Anti-stem cell extremists attack Univ. of Minnesota and specific scientists

The anti-stem cell folks have the University of Minnesota in their crosshairs of late, even making personal attacks on specific stem cell scientists.

What the heck?

Let me explain what is going on.

The propaganda arm of the anti-stem/anti-women’s rights movement is the National Right to Life News (NRLN). This is one of those extremist opinionated websites that for some inexplicable reason Google treats as a News organization and hence gives it prominent places in search results.

NRLN is not happy with University of Minnesota to put it mildly and has taken the strategy to launch personal attacks on specific scientists working on stem cells.

The University of Minnesota is going to start offering an undergraduate class on stem cells, which is a fantastic idea.

Apparently the anti-stem cell/anti-women’s rights movement of course want to control what is the curriculum and don’t approve of what the educators at University of Minnesota have done in the way of the curriculum. Big surprise, huh? Not really.

In a somewhat snotty opinion piece on the issue a couple weeks ago, the author says that the University of Minnesota should take an ethics class. O-K, yeah right.  One thing that apparently gets on the nerves of the author is that Professor Jeffrey Simons, who will teach the course, is quoted mentioning “fertilized embryos”. So what? Assuming Dr. Simons said that, what he meant was early stage embryos shortly after fertilization.

Of course they also do not like that the University of Minnesota does ES cell research and that the stem cell class will talk about ES cells without stigmatizing them.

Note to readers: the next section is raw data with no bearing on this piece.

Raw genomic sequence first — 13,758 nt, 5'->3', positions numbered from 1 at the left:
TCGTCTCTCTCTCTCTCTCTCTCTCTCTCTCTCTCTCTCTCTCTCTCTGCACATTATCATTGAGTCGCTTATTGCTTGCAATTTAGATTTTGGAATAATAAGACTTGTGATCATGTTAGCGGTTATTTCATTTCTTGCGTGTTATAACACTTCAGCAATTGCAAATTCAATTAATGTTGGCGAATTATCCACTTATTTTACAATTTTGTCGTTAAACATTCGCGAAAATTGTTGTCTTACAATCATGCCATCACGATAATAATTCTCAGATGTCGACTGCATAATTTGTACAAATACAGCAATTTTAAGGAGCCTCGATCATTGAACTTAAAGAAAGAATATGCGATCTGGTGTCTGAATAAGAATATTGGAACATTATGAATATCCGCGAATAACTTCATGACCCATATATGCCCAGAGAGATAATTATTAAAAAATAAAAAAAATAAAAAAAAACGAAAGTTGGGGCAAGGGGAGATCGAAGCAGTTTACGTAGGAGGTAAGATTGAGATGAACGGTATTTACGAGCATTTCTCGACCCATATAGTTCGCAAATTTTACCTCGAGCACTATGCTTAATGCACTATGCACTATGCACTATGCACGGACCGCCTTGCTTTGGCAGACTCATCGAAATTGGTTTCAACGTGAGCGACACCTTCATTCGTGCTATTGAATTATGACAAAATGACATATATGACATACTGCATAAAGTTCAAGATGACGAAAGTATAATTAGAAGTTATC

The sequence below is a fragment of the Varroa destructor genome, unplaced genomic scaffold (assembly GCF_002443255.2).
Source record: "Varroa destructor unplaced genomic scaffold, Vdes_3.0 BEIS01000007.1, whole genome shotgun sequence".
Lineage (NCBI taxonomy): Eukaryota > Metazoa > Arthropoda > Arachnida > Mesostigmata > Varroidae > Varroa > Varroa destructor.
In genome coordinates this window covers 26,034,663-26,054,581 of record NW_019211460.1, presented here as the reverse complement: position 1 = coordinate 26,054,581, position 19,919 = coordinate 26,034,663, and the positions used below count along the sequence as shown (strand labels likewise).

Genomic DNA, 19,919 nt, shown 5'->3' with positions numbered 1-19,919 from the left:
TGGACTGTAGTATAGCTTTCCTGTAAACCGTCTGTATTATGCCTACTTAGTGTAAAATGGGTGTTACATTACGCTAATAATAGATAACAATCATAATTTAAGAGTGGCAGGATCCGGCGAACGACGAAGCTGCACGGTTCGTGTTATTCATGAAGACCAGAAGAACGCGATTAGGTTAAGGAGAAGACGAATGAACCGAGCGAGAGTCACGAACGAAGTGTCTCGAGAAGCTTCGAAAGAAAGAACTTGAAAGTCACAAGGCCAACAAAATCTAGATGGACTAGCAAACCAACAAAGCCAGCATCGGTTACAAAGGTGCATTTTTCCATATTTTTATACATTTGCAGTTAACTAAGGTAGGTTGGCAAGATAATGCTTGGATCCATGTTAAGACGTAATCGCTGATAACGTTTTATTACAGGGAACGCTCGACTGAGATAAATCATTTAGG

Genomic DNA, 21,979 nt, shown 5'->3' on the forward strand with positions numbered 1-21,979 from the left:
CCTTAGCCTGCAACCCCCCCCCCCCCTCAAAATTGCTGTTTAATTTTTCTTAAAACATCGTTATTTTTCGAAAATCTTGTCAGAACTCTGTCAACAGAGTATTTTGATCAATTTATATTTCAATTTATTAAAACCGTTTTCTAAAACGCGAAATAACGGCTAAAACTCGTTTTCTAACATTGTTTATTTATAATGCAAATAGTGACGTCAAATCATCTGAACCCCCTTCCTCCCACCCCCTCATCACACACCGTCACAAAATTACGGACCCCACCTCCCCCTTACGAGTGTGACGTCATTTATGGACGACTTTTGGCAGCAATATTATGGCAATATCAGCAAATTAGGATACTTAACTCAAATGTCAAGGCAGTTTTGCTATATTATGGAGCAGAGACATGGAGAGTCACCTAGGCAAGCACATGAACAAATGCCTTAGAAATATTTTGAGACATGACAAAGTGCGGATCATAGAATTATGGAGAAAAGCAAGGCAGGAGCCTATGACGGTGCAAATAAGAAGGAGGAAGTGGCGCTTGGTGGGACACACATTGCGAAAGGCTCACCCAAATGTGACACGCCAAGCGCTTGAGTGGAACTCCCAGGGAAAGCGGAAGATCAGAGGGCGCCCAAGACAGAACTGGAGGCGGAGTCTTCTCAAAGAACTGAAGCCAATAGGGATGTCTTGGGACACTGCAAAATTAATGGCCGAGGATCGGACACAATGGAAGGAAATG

Today the same “news” website attacks the University of Minnesota again for winning an award for advocacy at the World Stem Cell Summit. This is news? I was a speaker at the Summit, which took place 2 months ago. One gets the feeling that the NRLN is simply looking for excuses to go after the U. of M.  The piece says some very nasty things about the U. of M. and specific researchers there. This is pure propaganda and the personal attacks on scientists are sleazy.

But that is what we’ve come to expect from the opponents of stem cell research and we can expect more.  The question is how best to deal with this kind of propaganda, especially when it becomes a personal attack on specific scientists? I myself was the subject of this kind of personal attack a few months ago and when I tried to have a discussion with the attacker, he just became more virulent.

These are not people you can have a real discussion with, so what do we do? I think we continue to educate and take the high road when it comes to dialogue. We educate through the web much more than we are now and also in the classroom as the U. of M. is doing. Hopefully here at UC Davis we will also start offering undergraduate education in stem cells and this kind of class will spread across the nation.